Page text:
situation was still pretty good because it was a commodity hardware. You can buy
an FPGA board. If you’re skilled enough you can write your FPGA
code and then you can control the FPGA with CG minor. CG minor still has quite
a few beckons for FPGA mining. However all this stuff got obsoleted by this.
These are called ASICs. The ASIC abbreviation means application-specific
integrated circuit. So essentially these devices contain dedicated chips that had
been previously prototype on the FPGAs. And that’s when the minor devices get
professionalized. And there were companies actually entering the industry
and trying to make business of it. This is not a problem. This is a fact. But the
problem is that there is like nothing much left of the CG minor, except for the
mining front. And that talks to the mining servers out there, to
the pools and so on. But the device itself is already quite complex because
it’s usually a fully fledged computer. So it contains many more components
than just the CG minor package. And you may want to ask yourself like what it is
doing in the background, except for mining? Is it like really mining all the
time for me or is it using a little bit of the mining shares to its advantage?
I don’t know. Essentially
where we got today is we don’t have a transparency and auditability in the
mining firmware that’s running out there. And we had a quite a few incidents that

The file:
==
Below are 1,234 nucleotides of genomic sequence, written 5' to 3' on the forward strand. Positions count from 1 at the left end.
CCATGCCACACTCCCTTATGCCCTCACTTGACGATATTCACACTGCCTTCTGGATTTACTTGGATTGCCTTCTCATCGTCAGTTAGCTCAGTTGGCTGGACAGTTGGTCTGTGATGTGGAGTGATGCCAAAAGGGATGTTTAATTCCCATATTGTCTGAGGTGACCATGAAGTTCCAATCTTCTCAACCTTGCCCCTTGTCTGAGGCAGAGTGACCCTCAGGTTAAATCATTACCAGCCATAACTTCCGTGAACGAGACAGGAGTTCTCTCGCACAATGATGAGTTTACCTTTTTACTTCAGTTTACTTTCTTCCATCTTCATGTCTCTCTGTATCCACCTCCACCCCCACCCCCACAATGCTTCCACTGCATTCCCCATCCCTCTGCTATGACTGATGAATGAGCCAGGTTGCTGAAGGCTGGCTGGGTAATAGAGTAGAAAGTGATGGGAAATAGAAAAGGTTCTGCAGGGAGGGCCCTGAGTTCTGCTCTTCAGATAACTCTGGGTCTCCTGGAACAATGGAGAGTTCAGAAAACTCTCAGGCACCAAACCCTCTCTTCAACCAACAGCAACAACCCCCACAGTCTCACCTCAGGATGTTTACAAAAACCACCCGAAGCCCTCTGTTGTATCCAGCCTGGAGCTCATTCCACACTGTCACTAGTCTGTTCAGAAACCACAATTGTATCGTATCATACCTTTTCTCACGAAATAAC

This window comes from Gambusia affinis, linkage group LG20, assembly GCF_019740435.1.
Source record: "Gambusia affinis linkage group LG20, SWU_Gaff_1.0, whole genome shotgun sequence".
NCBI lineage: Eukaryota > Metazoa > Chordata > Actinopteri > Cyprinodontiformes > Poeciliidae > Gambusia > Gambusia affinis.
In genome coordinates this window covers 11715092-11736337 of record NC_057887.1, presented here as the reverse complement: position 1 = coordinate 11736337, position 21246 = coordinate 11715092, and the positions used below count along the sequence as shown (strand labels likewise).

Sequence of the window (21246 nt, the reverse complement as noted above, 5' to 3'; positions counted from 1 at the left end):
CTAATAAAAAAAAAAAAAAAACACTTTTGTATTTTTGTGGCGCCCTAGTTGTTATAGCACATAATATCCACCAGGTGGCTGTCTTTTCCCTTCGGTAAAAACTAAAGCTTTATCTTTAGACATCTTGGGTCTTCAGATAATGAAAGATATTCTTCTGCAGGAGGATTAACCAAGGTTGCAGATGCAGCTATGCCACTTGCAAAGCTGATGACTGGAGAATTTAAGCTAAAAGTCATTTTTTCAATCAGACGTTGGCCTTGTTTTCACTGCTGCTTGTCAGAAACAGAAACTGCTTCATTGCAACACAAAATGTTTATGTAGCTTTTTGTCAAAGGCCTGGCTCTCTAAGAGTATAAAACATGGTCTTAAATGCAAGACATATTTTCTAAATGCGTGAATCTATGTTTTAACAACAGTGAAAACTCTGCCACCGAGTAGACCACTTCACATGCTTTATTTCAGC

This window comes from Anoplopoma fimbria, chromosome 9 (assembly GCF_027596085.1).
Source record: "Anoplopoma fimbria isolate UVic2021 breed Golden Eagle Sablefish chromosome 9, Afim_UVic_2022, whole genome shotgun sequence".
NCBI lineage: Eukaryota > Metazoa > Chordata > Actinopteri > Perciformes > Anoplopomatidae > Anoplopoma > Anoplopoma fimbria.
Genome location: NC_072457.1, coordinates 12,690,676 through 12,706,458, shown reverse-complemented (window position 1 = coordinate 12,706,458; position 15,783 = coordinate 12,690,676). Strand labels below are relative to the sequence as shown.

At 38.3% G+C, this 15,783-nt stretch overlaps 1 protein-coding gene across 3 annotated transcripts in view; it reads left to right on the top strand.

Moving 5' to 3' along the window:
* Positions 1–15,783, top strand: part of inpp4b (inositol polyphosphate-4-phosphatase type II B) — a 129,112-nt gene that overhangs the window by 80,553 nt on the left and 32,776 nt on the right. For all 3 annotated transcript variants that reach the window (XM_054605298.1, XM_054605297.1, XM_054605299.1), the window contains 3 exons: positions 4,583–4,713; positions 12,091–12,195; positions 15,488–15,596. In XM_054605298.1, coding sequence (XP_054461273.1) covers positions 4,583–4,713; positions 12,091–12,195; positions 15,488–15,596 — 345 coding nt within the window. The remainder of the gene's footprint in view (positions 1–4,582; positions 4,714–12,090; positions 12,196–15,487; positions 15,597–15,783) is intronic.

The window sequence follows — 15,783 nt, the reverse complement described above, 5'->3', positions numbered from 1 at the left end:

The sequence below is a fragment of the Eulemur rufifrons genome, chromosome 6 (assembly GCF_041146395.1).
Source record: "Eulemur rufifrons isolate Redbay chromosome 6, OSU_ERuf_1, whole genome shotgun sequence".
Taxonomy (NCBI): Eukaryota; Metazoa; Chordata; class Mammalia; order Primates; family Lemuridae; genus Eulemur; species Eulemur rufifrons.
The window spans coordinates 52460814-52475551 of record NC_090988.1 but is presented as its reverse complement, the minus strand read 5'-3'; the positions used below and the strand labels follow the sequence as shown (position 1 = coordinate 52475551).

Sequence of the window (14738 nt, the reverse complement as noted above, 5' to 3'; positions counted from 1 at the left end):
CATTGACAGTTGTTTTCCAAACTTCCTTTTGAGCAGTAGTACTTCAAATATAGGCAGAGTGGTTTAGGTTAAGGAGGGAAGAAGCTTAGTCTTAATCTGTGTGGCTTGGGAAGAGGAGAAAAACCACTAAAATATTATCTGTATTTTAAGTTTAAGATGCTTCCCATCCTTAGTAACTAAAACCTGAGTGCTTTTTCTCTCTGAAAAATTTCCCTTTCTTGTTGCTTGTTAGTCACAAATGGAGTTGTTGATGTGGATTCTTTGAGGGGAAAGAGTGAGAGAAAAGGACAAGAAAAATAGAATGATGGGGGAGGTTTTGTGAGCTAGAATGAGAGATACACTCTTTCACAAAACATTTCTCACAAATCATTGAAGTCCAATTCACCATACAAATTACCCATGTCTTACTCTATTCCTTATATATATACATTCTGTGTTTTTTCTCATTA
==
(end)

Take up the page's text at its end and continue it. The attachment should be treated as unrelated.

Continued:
demonstrate the the need for changing this. As one example there was a famous
incident called — where the miners were actually calling home to the
manufacturer and it allowed remote control of the devices. I mean it’s been
advertised that it’s actually a feature not a malicious bug
but if that feature got exploited massively without people knowing, since
the majority of these devices were – actually that was the mass of
the hash rate in the ecosystem – we could have serious problems securing our
blockchain if you can shut down the miners, right. Another example which was
not like malicious in a way that you could like shut down something but there
were devices that had features that allowed some miners to run in a more
energy safety way. So you could save up to 13 percent energy for those who are
from the industry it’s called — and the problem is not with the
technology itself. It’s a feature, but their problem is they didn’t tell you.
They would tell you ‘oh it cannot do a single.’ Bullshit. It was able to do it and
we published a paper last year about this problem, and it
actually made the manufacturer publish a fixed part of their of their firmware –
which is the the part that is running in the control board on the FPGA that’s